Don't forget to pack a tent.
Some of the most awe-inspiring places to camp across the United States are in the National Park system, which means that staying inside their boundaries is super affordable. Here is a sampling of attractions and prices for maintained campgrounds at different parks across the country. The mean price to stay at these destinations — parking and camping together — is around $160 per week. Have you packed your bags yet?
1. Acadia National Park
Trek up to Maine to Acadia National Park. You’ll find Cadillac Mountain, the tallest point on the Atlantic coast, beautiful ocean views, countless acres of forest, and New England’s classic rocky beaches. For seven-day access with your vehicle, you’ll pay $25; it’s only $12 for bikers, hikers, and pedestrians. From there, you have two camping locations from which to choose: Blackwoods Campground and Seawall Campground. Cost is between $22 and $30 per night. Reservations are recommended in the peak season from May through October.
2. Yosemite National Park
There are a whopping 13 campgrounds in California’s Yosemite National Park. That doesn’t mean finding a camping spot will necessarily be easy at this popular destination. With Yosemite Falls, Half Dome, Tuolumne Meadows, Cathedral Peak, and more attractions — you’ll want to plan ahead. Daily camping fees range from $12 to $26, with parking adding another $30 for a seven-day pass ($15 for bike or foot access). Though most sites require reservations, six of the grounds are on a first come, first served basis.
3. Olympic National Park
With close to one million acres, Washington’s Olympic National Park boasts everything from snowcapped peaks to wild winding rivers to gorgeous Pacific Coast shoreline. If you’re unable to hike for some reason, check out 30-mile Quinault Rainforest Loop. The road snakes all the way around Lake Quinault on the south side of the park. You get access for your car for $20 a week or hike in for just $7. Camping is another $15 to $22 per day, depending on which of the 16 locations you choose. Most (15) of the campsites operate on a first come, first served basis.
4. Great Smoky Mountains National Park
You might not know that America’s most visited national park is the Great Smoky Mountains. Its location straddling the North Carolina and Tennessee border makes its majestic mountains, diverse wildlife, and unique culture easily accessible to people traveling from all directions. There are a variety of camping options, including backcountry, frontcountry, group campgrounds, horse camps, and even LeConte Lodge (only reached by hiking). The grounds maintained by the park cost between $14 and $23. Oh, and entrance to this park is entirely free!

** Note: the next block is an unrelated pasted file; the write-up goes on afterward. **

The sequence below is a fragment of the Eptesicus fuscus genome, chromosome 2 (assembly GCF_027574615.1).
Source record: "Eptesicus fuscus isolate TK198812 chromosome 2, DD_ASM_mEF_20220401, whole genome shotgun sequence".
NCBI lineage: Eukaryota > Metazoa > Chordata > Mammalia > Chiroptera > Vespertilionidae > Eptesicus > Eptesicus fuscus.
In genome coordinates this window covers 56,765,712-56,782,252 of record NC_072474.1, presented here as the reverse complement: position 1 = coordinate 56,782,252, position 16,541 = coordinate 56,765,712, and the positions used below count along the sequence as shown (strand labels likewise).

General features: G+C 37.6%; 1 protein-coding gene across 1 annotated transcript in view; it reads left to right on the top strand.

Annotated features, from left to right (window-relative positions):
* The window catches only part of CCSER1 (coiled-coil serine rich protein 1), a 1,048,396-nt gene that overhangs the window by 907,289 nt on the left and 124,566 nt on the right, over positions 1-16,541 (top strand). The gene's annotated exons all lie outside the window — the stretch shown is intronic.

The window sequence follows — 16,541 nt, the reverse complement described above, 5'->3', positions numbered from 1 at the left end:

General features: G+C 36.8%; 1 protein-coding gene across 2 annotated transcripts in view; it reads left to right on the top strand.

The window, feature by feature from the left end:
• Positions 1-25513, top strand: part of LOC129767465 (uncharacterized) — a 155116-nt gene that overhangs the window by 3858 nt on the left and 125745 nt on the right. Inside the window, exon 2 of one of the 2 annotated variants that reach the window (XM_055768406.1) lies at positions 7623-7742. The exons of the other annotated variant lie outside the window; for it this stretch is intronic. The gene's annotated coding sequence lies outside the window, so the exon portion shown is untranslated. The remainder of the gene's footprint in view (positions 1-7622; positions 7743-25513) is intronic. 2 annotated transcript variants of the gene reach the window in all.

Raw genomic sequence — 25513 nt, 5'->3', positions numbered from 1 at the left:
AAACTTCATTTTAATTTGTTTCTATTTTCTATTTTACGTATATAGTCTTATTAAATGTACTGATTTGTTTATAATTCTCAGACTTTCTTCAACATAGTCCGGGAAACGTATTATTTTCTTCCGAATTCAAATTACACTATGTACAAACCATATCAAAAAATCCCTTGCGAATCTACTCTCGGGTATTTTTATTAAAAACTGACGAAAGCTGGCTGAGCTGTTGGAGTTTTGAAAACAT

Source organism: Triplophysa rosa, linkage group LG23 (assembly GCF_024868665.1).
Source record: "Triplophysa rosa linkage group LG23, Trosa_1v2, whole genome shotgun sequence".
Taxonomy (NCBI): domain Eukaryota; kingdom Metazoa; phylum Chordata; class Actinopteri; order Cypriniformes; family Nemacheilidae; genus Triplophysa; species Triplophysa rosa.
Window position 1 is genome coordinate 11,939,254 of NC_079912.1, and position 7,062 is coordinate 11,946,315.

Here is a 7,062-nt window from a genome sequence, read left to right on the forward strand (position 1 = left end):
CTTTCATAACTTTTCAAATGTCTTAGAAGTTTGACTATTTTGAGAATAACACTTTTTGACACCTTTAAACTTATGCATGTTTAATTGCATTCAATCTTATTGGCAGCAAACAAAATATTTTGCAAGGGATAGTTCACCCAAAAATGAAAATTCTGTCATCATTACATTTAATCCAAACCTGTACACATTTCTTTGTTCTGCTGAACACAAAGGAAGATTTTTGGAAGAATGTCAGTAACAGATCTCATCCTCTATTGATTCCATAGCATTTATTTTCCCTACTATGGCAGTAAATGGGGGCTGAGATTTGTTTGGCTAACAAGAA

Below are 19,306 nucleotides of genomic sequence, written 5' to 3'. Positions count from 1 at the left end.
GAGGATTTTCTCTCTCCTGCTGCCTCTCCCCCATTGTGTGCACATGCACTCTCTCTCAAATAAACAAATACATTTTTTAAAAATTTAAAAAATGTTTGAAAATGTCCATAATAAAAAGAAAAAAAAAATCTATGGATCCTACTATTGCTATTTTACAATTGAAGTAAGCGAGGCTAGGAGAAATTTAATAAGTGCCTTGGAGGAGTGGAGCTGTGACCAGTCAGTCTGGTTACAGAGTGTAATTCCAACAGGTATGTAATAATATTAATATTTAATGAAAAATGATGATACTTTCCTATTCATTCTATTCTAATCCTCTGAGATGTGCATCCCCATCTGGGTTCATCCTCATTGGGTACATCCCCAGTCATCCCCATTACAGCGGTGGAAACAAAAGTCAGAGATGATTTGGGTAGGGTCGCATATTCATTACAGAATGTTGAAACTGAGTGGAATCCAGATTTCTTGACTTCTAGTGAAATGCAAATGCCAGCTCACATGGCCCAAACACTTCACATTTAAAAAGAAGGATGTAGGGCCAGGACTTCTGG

5. Glacier National Park
Between Logan Pass, the Highline Trail, St. Mary Lake, and Grinnell Glacier, there’s plenty to see and do at Glacier National Park in Montana. There are 1,009 sites in all between the 13 campgrounds the park maintains. Prices range between $10 to $23 per night with an additional $25 for week-long parking during the summer months. Since many grounds operate on a first come, first served basis, you can check the status on this handy map for updates.
6. Grand Teton National Park
Majorly impressive alpine terrain is one of the highlights of Grand Teton National Park in Wyoming. You can float the great Snake River, drive the scenic 42-mile park loop, hike the Jenny Lake Trail, and more. Park your car for $30 or walk your way in for just $15. Camping at one of the six campgrounds is $22 per site (some have a utility surcharge). No reservations are accepted. Maximum stay at the Jenny Lake grounds is seven nights per year.
7. Grand Canyon National Park
Of course, Arizona’s Grand Canyon National Park has to make this ultimate list for its expansive views and stunning geology. Talk about huge: The canyon itself is a mile deep, 277 river miles long, and 18 miles at its widest. Not only is this park a true national treasure, but it’s also considered one of the natural wonders of the world. Admission is $30 per vehicle. With camping, you need to act fast. There are three campgrounds total, and only two take reservations. Prices range between $18 to $25 per night with a variety of options.
8. Big Bend National Park
For mountains, desert, and all sorts of critters, visit Big Bend National Park in Texas. There are over 150 miles of trails that snake through desert oases, canyons, rivers, and more. Three frontcountry campgrounds offer 184 sites total for $14 a night. Vehicles cost $25 for the week and plain entry is $12 per person.
9. Badlands National Park
South Dakota’s Badlands National Park has some impressive fossil beds among its rocky skyline. The Notch Trail is challenging but definitely worth the effort for the view at the end. And everyone in your family can see the sights by driving the Loop Scenic Byway. Entry costs $15 for the week via car or $7 if you hike or bike. There are two campgrounds that cost $18 per night for a basic tent site.
10. Shenandoah National Park
Would you believe the Shenandoah National Park is a mere 75 miles outside Washington, D.C.? Believe it. Getting your vehicle into the park will cost $20 for the week. Camping at one of the park’s four campgrounds is a modest $15 to $17 per night. That’s not a lot to enjoy a good chunk of the Appalachian Trail, Bearfence Mountain, and the Old Rag Mountain Hike.
For information on all parks, visit the National Park Service.
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